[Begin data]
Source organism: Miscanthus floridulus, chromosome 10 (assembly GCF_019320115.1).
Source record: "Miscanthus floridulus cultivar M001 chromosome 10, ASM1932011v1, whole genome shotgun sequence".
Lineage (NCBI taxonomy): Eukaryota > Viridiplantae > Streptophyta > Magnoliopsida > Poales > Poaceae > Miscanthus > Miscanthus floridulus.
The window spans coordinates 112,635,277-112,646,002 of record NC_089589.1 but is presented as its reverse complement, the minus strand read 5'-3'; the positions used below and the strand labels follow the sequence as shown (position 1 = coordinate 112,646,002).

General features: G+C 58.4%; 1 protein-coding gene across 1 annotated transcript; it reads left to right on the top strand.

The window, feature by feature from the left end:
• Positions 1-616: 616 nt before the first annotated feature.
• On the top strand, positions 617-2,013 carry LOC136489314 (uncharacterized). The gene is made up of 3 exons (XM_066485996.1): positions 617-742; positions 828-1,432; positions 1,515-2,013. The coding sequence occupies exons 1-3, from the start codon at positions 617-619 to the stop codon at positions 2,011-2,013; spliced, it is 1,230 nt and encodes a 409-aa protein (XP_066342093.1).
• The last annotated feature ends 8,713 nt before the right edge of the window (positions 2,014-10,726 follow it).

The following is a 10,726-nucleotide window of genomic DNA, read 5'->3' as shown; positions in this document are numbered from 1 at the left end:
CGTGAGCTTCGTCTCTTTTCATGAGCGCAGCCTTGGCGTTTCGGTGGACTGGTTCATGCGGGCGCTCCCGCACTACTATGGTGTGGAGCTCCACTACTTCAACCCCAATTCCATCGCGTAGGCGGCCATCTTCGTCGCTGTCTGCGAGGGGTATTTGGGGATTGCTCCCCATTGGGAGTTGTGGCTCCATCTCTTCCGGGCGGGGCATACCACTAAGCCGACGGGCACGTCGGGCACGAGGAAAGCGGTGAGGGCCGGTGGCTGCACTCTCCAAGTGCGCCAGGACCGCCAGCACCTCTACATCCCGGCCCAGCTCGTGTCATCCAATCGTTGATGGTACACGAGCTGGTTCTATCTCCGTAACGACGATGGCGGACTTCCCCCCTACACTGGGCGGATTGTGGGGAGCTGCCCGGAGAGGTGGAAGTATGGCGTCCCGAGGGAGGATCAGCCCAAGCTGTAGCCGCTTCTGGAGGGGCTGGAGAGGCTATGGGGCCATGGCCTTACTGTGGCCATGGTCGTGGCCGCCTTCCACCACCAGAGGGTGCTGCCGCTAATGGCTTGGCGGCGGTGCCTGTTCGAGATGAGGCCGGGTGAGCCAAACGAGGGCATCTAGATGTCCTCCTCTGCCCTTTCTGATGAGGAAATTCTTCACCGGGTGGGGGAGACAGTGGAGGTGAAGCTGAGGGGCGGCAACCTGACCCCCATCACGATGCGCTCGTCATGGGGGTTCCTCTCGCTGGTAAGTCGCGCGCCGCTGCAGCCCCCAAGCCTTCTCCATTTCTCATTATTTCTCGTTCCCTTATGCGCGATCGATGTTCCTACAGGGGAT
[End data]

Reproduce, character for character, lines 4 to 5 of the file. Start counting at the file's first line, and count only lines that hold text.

The window spans coordinates 112,635,277-112,646,002 of record NC_089589.1 but is presented as its reverse complement, the minus strand read 5'-3'; the positions used below and the strand labels follow the sequence as shown (position 1 = coordinate 112,646,002).

General features: G+C 58.4%; 1 protein-coding gene across 1 annotated transcript; it reads left to right on the top strand.